Whether you are just beginning your journey to understand dyslexia or looking to find helpful reference tools to spread dyslexia awareness, you need a go-to list.
I’ve spoken with a lot of classroom teachers over the years who really WANT to learn about dyslexia, because guess why? Their professors never brought up dyslexia in any of their teacher training courses. And that is not their fault. It is a systemic problem with colleges and universities that needs serious change.
Searching online for well respected and informative sites about dyslexia can sometimes be a bit challenging. I’ve taken the searching and guesswork away for you in a website roundup.
The following list of websites is going to invaluable. If YOU…
- Are a parent, share this list with a family member, friend or teacher
- Are a teacher, share this list with an administrator, friend, parent or colleague
- Are a school administrator, share this list with your staff or families
- Are a tutor, share this with with families, colleagues, or local school administration
- International Dyslexia Association: The IDA is your go-to site for everything about dyslexia, professional development opportunities, conferences, and finding a directory of trained professionals to assist children with dyslexia. If you join as a member, they will mail you a fantastic magazine subscription that comes out several times a year.
- Dyslexia Help University of Michigan “Our goal is to help individuals with dyslexia, as well as parents, employers, and professionals of all kinds who have the privilege to work with dyslexics gain new understandings about dyslexia and language disability, including current research findings and how to design intervention contexts based on best practices.” This site is extremely comprehensive. Be sure to check out the FAQs, as well as the Tools section.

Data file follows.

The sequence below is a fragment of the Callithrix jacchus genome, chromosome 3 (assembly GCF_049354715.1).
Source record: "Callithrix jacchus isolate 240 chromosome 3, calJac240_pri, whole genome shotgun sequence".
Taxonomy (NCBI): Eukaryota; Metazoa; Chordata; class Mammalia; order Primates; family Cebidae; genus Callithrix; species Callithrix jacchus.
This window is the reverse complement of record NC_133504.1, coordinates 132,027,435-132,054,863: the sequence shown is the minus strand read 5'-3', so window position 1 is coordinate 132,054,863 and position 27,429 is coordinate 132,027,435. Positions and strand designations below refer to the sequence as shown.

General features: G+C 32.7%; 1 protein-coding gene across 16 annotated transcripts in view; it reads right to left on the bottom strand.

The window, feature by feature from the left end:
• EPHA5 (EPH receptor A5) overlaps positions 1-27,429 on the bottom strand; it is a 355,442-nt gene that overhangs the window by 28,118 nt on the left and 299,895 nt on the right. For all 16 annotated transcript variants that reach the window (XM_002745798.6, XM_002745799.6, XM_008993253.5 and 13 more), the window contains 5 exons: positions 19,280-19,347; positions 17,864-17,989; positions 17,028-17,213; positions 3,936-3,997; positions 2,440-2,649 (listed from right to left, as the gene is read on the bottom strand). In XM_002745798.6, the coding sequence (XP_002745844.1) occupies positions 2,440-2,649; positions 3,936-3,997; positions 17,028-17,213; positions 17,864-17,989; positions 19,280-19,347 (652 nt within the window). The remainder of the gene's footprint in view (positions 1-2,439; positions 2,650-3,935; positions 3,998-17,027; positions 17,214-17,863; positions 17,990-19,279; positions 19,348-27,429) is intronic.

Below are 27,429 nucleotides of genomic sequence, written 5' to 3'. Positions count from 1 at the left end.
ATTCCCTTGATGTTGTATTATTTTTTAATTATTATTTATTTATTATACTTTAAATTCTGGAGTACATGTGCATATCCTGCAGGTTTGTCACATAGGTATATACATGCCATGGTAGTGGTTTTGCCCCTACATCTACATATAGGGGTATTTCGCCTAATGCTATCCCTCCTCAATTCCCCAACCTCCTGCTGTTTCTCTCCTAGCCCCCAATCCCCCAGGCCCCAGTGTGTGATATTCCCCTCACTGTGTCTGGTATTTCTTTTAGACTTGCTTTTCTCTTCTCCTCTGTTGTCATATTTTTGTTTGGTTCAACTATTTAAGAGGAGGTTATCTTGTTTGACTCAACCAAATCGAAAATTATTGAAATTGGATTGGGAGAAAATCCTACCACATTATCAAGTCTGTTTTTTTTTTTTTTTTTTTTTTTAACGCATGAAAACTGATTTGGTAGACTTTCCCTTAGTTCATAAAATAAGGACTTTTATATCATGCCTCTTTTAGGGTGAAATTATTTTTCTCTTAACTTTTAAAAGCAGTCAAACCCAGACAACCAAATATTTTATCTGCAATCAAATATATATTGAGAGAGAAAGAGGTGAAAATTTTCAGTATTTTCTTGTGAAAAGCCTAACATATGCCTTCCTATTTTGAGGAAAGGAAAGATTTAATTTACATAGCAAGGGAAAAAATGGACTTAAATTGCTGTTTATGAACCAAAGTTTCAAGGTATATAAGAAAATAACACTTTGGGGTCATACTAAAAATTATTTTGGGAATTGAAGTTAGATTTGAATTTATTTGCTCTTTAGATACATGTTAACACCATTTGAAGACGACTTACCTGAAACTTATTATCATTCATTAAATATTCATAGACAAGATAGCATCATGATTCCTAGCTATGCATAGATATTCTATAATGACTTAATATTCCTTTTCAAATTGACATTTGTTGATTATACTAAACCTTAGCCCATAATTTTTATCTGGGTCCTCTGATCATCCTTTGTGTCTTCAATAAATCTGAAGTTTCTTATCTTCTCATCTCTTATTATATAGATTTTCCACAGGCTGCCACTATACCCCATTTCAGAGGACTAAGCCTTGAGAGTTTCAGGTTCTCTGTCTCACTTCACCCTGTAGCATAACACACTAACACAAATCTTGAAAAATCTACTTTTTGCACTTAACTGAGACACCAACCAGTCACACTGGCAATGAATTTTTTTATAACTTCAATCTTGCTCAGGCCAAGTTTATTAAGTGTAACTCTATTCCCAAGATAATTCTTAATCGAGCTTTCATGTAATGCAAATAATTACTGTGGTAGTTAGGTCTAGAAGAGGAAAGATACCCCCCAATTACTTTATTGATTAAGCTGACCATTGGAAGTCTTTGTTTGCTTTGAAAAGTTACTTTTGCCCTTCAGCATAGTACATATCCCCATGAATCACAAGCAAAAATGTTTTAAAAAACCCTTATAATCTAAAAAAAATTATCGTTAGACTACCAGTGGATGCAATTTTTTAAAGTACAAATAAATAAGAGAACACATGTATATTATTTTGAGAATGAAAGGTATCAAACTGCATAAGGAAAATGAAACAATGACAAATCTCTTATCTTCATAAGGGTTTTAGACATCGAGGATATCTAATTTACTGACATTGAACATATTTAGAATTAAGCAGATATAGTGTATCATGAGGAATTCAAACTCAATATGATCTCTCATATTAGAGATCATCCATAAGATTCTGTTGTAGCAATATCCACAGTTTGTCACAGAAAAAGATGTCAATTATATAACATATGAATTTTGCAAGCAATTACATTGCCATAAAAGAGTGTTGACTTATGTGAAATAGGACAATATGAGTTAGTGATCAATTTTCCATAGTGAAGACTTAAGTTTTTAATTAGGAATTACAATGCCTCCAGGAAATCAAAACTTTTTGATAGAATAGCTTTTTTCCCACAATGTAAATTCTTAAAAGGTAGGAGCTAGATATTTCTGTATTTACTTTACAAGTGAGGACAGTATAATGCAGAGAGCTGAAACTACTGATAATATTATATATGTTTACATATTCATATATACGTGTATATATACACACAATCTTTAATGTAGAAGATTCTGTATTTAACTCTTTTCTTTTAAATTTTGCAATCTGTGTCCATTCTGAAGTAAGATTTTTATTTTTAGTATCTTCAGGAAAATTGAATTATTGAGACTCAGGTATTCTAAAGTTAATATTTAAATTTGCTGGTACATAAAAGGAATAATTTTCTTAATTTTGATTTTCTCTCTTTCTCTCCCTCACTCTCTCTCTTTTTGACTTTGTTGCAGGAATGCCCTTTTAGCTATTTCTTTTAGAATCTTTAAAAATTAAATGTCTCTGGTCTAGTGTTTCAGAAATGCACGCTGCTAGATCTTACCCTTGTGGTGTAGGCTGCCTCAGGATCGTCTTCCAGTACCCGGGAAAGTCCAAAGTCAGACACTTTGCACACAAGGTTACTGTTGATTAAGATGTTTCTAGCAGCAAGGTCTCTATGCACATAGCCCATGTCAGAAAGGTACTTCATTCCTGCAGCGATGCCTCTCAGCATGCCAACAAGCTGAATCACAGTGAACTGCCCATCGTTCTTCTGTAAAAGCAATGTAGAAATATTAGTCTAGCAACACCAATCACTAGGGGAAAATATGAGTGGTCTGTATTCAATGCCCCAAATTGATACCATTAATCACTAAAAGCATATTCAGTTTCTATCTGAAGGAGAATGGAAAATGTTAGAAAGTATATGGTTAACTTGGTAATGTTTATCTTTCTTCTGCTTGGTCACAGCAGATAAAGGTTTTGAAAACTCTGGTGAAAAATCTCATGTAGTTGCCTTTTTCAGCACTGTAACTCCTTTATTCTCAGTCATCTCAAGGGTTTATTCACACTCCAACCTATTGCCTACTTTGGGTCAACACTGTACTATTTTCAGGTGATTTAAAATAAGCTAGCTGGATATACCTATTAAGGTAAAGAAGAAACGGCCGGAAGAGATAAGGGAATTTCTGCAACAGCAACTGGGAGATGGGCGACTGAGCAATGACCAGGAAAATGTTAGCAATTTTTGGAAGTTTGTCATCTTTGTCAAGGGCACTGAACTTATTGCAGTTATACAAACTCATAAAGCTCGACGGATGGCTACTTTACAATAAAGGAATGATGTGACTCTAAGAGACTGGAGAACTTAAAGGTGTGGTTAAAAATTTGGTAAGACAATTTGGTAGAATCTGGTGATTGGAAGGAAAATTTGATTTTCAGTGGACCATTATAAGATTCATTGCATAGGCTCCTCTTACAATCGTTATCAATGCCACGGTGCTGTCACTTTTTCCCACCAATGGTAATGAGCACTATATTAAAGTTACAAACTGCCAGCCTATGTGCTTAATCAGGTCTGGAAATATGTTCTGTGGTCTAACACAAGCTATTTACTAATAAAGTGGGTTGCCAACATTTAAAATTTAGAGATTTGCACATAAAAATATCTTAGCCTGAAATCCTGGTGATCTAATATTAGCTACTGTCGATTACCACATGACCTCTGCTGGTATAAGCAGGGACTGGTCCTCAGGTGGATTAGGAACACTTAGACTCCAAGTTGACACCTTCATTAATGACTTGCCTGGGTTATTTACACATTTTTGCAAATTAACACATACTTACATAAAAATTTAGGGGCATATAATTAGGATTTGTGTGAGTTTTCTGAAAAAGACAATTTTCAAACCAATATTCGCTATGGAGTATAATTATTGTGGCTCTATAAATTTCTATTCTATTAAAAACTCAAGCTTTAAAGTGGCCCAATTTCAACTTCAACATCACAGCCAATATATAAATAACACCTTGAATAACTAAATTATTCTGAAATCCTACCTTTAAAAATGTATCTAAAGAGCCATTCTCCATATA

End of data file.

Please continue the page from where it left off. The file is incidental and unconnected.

- Understood This site is dedicated to spreading awareness about a variety of learning challenges, not just dyslexia. They host live chats with professionals and offer tons of practical tips for families. Be sure to check out their online simulations.
- Lexercise is a site which offers services, but I included it because it has a dyslexia screening test you may want to check out before you decide to proceed with any in-depth, formal testing conducted by a trained and experienced professional.
- The Yale Center for Dyslexia and Creativity You may or may not know the ground-breaking book, Overcoming Dyslexia was written by Yale professor, Dr. Sally Shaywitz. As Yale’s continued commitment to educating the families and educators about dyslexia, Yale has lots of fact sheets and well as updates on dyslexia legislation.
- The Reading Well offers information about reading programs and programs offered by state. The Parent Handbook is a wonderful tool you may purchase and download on the site.
- Bright Solutions For Dyslexia Susan Barton has created a site in addition to her program to provide information about dyslexia. There are a TON of free videos to watch on this site.
- The Shut-Down Learner Dr. Richard Selznick features videos, articles and an excellent podcast on learning issues, struggling readers, the screening testing process, and dyslexia advocacy. Be sure to listen to this one!
- The Dyslexic Advantage The mission of this site is, “to promote the positive identity, community and achievement of dyslexic people by focusing on their strengths.” This site publishes the latest researched articles and has a monthly newsletter for you to subscribe to, which I highly recommend.
- Dyslexia Training Institute DTI publishes helpful blog posts for educators and families. They offer a variety of professional development opportunities in online formats.
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